I made the Evergreen Jacket from Hey June Handmade about nine months ago in light blue French Terry so I knew it would fit well. The sleeves are the perfect length when the cuffs are folded in half like my light blue jacket. In my rush, I forgot to fold the cuffs and make sure I didn’t have wrinkles, oops!
This jacket is shortened by 1/2″ and both are graded out for my hips. Most of the Evergreen is sewn on a sewing machine. A walking foot is a necessity for great results with this pattern. I wouldn’t attempt to sew one without it! In fact, I used the walking foot instead of my zipper foot for the zippers! Wonder tape is another good friend to have on hand for this pattern.
Here’s a description of this wonderful jacket.
The Evergreen Jacket is a stylish yet cozy knit jacket with moto-styling, an asymmetrical zipper, and zippered pockets. The yoke, collar, and front lapels are fully faced so your garment will be beautifully finished inside and out. The sleeves are two-part, adding a little shaping and a fun detail on the back. Make the Evergreen Jacket in a cozy sweatshirt fleece and you’ll live in it all weekend. Or make it in a stretch faux leather with ribbing accents, pair it with your skinny jeans and boots and you have the perfect Saturday night outfit!
– A .pdf pattern in sizes XS – 2XL
– Instructions for printing only the pages and size you need
– Diagrams for taping the pattern together
– Notes on choosing the best size and fabric and sewing with knit
– Digitally illustrated directions for every sewing step
– A print shop copy so you can print the entire pattern on one sheet of 36″ wide paper or 2 sheets of A0 sized paper.
As I was cutting all the pieces, I was beginning to think it was too many stripes and wondered why I didn’t do solid cuffs and band at least. Oh well, it was too late to change my mind and I really love my awesome new jacket!
So what do you think? Does it look like the perfect nautical piece for our cruise and to say sew long summer?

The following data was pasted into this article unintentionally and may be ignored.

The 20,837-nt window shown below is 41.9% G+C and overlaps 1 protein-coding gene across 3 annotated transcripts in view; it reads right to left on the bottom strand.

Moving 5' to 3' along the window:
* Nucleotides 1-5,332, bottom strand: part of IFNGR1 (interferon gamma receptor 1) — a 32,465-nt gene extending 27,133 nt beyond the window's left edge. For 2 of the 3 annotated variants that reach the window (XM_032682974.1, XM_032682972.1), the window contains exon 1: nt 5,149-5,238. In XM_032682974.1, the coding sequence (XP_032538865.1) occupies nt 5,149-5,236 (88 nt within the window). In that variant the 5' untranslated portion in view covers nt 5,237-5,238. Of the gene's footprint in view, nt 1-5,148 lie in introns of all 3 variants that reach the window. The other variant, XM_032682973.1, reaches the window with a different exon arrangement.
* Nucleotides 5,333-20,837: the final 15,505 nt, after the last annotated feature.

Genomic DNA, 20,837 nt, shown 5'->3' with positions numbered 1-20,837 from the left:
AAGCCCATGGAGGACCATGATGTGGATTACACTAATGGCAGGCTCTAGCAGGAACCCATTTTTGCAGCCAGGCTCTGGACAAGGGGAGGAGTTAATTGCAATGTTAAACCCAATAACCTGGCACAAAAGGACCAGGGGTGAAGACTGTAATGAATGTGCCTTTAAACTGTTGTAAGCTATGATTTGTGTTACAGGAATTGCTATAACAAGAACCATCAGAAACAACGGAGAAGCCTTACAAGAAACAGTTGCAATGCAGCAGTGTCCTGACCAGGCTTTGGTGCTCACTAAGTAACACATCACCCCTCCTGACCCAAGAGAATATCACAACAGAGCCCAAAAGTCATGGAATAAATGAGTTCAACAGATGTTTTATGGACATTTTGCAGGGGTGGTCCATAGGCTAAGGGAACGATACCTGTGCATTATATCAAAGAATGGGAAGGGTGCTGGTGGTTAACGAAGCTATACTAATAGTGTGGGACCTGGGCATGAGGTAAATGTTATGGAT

Be sure to check out the other exciting things on the Sew Long Summer Tour this week…
Monday’s Bloggers: (direct links to SLS posts)
Tuesday’s Bloggers: (direct links to SLS posts)
Wednesday’s Bloggers: (direct links to SLS posts)
Thursday’s Bloggers: (direct links to SLS posts)
Friday’s Bloggers: (direct links to SLS posts)
It’s hard to resist a testing call from Kennis at Itch-to-Stitch. So even though I was over committed, I let my sewing friends from Facebook talk me into applying to test the North Point Trousers. Kennis renamed them from North Point Pants when some of the English ladies mentioned that pants are underwear in some countries. And these trousers are absolutely of the dress up variety so not to be confused with underclothes! Trousers are one of the clothing items that most seamstresses avoid. After all, every body is different and trousers require lots and lots of fitting to get them just right. Luckily for me, Kennis designs for my body! Haha 😂, just kidding! But I am lucky that it doesn’t take a ton of adjustments for her patterns to fit me well. I used red stretch bengaline for the muslin, making size 6 grading to size 0 for the waist. Only a few pattern pieces had to be graded, but oooopsie, my slanted front pockets ended up in the side seam. Kennis went in and changed some instructions so more pieces are included in the grading process. This is why we test after all! So I have no front pockets on my red pair. That’s ok, look how well they fit!